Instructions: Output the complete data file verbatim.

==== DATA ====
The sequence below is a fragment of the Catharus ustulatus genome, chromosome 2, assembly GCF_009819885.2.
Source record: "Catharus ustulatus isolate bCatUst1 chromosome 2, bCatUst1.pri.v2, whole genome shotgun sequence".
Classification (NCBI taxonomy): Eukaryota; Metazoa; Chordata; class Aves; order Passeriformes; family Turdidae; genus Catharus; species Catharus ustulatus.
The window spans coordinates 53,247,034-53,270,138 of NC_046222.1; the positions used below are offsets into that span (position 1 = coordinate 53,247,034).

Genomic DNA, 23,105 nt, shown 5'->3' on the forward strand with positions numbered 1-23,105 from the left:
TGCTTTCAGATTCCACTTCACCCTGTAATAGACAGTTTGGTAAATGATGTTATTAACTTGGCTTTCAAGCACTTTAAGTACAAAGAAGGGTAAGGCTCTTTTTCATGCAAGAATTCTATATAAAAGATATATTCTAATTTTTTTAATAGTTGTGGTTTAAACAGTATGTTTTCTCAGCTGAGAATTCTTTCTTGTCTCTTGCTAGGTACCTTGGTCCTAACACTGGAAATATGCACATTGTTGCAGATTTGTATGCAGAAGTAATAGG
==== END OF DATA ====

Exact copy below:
The sequence below is a fragment of the Catharus ustulatus genome, chromosome 2, assembly GCF_009819885.2.
Source record: "Catharus ustulatus isolate bCatUst1 chromosome 2, bCatUst1.pri.v2, whole genome shotgun sequence".
Classification (NCBI taxonomy): Eukaryota; Metazoa; Chordata; class Aves; order Passeriformes; family Turdidae; genus Catharus; species Catharus ustulatus.
The window spans coordinates 53,247,034-53,270,138 of NC_046222.1; the positions used below are offsets into that span (position 1 = coordinate 53,247,034).

Genomic DNA, 23,105 nt, shown 5'->3' on the forward strand with positions numbered 1-23,105 from the left:
TGCTTTCAGATTCCACTTCACCCTGTAATAGACAGTTTGGTAAATGATGTTATTAACTTGGCTTTCAAGCACTTTAAGTACAAAGAAGGGTAAGGCTCTTTTTCATGCAAGAATTCTATATAAAAGATATATTCTAATTTTTTTAATAGTTGTGGTTTAAACAGTATGTTTTCTCAGCTGAGAATTCTTTCTTGTCTCTTGCTAGGTACCTTGGTCCTAACACTGGAAATATGCACATTGTTGCAGATTTGTATGCAGAAGTAATAGG